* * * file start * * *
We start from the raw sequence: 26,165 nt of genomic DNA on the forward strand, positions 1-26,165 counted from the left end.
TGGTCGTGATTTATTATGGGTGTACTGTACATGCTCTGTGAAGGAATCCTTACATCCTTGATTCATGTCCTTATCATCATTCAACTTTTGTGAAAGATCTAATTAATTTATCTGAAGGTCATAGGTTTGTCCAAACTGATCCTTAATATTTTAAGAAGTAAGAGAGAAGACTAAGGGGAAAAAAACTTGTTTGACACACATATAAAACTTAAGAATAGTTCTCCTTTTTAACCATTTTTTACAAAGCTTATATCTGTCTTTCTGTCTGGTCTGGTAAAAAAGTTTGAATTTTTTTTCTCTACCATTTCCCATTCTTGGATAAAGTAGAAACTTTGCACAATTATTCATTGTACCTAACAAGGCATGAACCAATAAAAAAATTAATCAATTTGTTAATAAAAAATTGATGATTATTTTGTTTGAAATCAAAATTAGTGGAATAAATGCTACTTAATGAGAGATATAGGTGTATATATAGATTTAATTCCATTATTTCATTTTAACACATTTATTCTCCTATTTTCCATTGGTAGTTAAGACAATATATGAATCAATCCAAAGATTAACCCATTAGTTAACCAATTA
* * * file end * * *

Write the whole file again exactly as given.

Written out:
We start from the raw sequence: 26,165 nt of genomic DNA on the forward strand, positions 1-26,165 counted from the left end.
TGGTCGTGATTTATTATGGGTGTACTGTACATGCTCTGTGAAGGAATCCTTACATCCTTGATTCATGTCCTTATCATCATTCAACTTTTGTGAAAGATCTAATTAATTTATCTGAAGGTCATAGGTTTGTCCAAACTGATCCTTAATATTTTAAGAAGTAAGAGAGAAGACTAAGGGGAAAAAAACTTGTTTGACACACATATAAAACTTAAGAATAGTTCTCCTTTTTAACCATTTTTTACAAAGCTTATATCTGTCTTTCTGTCTGGTCTGGTAAAAAAGTTTGAATTTTTTTTCTCTACCATTTCCCATTCTTGGATAAAGTAGAAACTTTGCACAATTATTCATTGTACCTAACAAGGCATGAACCAATAAAAAAATTAATCAATTTGTTAATAAAAAATTGATGATTATTTTGTTTGAAATCAAAATTAGTGGAATAAATGCTACTTAATGAGAGATATAGGTGTATATATAGATTTAATTCCATTATTTCATTTTAACACATTTATTCTCCTATTTTCCATTGGTAGTTAAGACAATATATGAATCAATCCAAAGATTAACCCATTAGTTAACCAATTA